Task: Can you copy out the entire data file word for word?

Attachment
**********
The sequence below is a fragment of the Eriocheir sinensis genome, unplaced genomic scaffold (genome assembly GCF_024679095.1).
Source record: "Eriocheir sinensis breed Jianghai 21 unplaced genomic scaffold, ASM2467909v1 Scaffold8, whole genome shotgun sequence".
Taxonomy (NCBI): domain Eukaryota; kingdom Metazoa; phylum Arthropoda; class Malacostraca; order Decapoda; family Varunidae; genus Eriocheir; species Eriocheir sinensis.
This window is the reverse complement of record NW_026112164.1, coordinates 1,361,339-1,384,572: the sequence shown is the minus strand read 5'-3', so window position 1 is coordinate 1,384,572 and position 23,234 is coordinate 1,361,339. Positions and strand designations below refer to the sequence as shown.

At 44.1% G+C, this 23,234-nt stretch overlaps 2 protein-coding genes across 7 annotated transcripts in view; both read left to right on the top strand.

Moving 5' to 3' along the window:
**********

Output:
The sequence below is a fragment of the Eriocheir sinensis genome, unplaced genomic scaffold (genome assembly GCF_024679095.1).
Source record: "Eriocheir sinensis breed Jianghai 21 unplaced genomic scaffold, ASM2467909v1 Scaffold8, whole genome shotgun sequence".
Taxonomy (NCBI): domain Eukaryota; kingdom Metazoa; phylum Arthropoda; class Malacostraca; order Decapoda; family Varunidae; genus Eriocheir; species Eriocheir sinensis.
This window is the reverse complement of record NW_026112164.1, coordinates 1,361,339-1,384,572: the sequence shown is the minus strand read 5'-3', so window position 1 is coordinate 1,384,572 and position 23,234 is coordinate 1,361,339. Positions and strand designations below refer to the sequence as shown.

At 44.1% G+C, this 23,234-nt stretch overlaps 2 protein-coding genes across 7 annotated transcripts in view; both read left to right on the top strand.

Moving 5' to 3' along the window: